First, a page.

South Africa

Stop judging athletes on how well they speak English

2018-01-21 06:03
S'Busiso Mseleku.

Johannesburg - An interesting incident took place some years ago when I was hosting a sports show on Radio 2000.

The radio station was covering the European Championships and the commentary came from a BBC feed.

Veteran broadcaster Louis Karpas and I would preview the matches, sometimes with help from expert studio guests.

On the particular night, I was flying solo – with only a technician.

Correct feed

About 15 minutes into the featured game, the studio phone rang and a listener said: “S’Busiso, I think you are using television commentary for this match".

After promising to investigate and rectify the situation, I called him back.

Lo and behold! We were using a television commentary feed as the technician had mistakenly swapped the feed lines.

The listener thanked me and confirmed that we finally had the correct feed. Being the curious journalist I am, I asked the gentleman how he was able to pick up on the problem.

He said: “You see, I am a blind sports lover. I follow all sport on radio. Radio commentary is very graphic. For instance, they tell you which part of the field the ball is in; whether it is across the centre line, or on the left or right side of the field. However, on television, they just shout the name of the player in possession of the ball".

This should remind radio commentators how important it is to give detailed descriptions and regular score updates.

I was moved a few days ago when I saw a tweet in which Polokwane City marksman Rodney Ramagalela explained why he did all his interviews in Tshivenda, his mother tongue.

Judge sports people

“My father is blind and listens to soccer on the radio. He’s been blind since I was five, so I do interviews in Tshivenda so he can hear me,” reads the tweet.

When I dug a bit deeper, I found out the tweet had been trending since last week. What got my goat was the fact that the tweet came after the player was ridiculed for his poor grasp of the English language.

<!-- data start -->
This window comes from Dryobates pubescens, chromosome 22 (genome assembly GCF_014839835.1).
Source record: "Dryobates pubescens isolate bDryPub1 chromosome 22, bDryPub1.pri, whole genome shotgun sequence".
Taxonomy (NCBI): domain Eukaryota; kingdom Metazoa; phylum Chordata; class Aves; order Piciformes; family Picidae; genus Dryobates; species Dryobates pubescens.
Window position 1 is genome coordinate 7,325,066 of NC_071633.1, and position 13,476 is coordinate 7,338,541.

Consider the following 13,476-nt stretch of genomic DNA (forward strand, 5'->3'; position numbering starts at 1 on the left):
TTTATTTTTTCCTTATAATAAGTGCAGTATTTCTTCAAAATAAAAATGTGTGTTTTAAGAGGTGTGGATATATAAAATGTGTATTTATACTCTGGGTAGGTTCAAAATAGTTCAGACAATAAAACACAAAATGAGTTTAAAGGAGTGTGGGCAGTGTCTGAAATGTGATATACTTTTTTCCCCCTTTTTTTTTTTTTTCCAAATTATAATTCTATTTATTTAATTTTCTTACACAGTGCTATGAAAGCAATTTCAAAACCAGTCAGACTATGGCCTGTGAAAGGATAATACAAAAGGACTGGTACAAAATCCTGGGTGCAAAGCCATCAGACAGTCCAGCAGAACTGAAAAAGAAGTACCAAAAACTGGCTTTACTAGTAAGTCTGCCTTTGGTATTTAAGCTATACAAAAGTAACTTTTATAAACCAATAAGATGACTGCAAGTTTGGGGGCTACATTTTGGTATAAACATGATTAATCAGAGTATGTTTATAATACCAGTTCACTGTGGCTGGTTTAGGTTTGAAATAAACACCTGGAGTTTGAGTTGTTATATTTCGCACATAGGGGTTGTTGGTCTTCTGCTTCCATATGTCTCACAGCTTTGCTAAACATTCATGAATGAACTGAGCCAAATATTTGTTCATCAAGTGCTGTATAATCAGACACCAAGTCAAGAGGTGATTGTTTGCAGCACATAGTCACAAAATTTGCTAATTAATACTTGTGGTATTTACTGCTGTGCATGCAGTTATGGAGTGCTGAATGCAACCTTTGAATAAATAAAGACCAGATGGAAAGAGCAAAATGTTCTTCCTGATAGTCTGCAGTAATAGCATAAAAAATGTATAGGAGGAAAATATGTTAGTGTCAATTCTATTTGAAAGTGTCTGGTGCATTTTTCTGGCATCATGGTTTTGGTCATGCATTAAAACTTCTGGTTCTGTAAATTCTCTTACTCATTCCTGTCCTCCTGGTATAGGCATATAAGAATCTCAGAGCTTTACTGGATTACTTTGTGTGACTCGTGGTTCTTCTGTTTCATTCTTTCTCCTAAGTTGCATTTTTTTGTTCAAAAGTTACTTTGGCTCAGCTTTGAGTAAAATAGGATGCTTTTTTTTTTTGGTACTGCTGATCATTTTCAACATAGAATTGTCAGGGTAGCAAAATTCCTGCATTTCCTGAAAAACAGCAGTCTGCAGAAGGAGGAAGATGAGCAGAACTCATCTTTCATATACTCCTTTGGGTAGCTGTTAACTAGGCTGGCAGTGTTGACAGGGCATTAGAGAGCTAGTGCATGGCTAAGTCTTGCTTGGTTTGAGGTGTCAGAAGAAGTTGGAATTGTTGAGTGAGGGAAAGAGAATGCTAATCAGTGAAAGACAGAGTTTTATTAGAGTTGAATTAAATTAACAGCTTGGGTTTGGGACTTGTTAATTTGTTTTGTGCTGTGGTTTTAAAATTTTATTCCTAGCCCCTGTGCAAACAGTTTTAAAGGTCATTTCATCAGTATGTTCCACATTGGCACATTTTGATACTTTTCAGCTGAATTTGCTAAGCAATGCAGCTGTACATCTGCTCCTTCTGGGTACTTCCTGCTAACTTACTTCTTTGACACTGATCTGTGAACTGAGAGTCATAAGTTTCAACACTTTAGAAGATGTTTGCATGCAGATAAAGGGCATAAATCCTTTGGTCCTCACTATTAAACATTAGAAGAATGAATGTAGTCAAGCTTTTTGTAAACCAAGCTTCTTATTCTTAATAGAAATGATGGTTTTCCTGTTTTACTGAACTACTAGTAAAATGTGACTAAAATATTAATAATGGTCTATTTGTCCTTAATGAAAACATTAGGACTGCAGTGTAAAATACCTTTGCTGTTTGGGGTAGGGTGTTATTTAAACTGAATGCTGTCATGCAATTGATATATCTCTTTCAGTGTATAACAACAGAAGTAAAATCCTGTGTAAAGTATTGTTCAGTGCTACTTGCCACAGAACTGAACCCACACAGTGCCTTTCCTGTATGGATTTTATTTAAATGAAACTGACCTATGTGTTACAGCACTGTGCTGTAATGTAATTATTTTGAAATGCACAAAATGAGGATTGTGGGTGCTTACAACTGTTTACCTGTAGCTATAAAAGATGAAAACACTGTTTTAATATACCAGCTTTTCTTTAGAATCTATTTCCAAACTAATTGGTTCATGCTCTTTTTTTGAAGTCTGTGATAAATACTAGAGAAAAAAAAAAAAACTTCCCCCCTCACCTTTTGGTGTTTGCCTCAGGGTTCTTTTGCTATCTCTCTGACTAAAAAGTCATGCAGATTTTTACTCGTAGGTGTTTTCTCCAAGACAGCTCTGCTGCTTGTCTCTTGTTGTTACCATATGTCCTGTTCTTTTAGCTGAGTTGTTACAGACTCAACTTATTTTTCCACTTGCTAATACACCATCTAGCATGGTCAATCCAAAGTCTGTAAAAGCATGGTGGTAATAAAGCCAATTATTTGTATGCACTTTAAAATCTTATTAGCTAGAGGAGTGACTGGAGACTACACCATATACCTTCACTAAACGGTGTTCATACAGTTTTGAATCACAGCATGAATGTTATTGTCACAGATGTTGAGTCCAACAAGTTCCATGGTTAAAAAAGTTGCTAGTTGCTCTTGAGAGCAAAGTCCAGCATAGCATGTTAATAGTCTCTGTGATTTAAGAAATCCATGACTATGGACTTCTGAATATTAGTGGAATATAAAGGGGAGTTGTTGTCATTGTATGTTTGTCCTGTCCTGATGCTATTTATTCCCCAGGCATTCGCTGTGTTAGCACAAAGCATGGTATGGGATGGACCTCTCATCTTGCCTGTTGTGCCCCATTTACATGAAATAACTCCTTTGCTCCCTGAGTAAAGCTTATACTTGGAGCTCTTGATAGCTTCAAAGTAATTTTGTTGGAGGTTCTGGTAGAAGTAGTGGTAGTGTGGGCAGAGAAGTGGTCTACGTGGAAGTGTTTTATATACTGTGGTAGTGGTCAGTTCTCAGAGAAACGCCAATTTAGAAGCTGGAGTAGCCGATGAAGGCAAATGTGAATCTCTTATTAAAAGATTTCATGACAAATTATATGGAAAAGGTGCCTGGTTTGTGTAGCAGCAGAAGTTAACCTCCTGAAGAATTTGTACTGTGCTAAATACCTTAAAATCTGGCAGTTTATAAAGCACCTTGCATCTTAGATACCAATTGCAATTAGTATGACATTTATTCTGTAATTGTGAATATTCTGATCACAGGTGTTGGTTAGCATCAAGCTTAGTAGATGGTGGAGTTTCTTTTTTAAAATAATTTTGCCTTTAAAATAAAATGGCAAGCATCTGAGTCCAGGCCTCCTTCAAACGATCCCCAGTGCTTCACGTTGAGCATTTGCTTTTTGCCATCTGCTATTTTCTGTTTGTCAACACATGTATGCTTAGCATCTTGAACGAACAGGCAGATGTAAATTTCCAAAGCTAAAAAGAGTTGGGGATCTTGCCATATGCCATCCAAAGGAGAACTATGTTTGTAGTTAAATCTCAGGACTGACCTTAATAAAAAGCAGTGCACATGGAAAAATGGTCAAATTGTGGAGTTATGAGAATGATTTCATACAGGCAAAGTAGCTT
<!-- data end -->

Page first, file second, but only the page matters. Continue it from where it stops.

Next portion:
It irked me no end that some people were quick to ridicule Ramagalela without even finding out why he did his interviews in his mother tongue.

I have previously pointed out how I find it unfair for people to judge sports people according to how articulate they are. Not a single sports person has claimed to be the world’s best orator. All they do is go out and use their God-given talent to their best ability. The likes of Steve “Professor” Komphela and the late John “Shoes” Moshoeu are an exception to the rule.

This criticism is necessary for people such as myself, who choose to use their knowledge of the English language to earn a living.

It is unforgivable for a journalist to butcher the language, but it’s unfair to judge athletes based on how fluent they are in English.

Home language

There are long-standing jokes about a player who, when asked how he starts his day, said: “Every morning, I wake up and run away".

There is another one. When a player was wished a happy birthday, he replied: “Same to you".

And who can forget the soccer player who, when asked how many siblings he had, responded: “I have two brothers; one in front of me and one behind me".

These jokes are uncalled for and need to come to an end.

Big up to Ramagalela, and may he and all the other players who respond to interviewers in their home language keep it up.

You’ll be surprised to find out that those who threw stones at Ramagalela can’t speak that many languages themselves.

Maybe Ramagalela should ask: “How good is your Tshivenda?”

Follow me on Twitter @Sbu_Mseleku

Read more on:    rodney ramagalela  |  johannesburg
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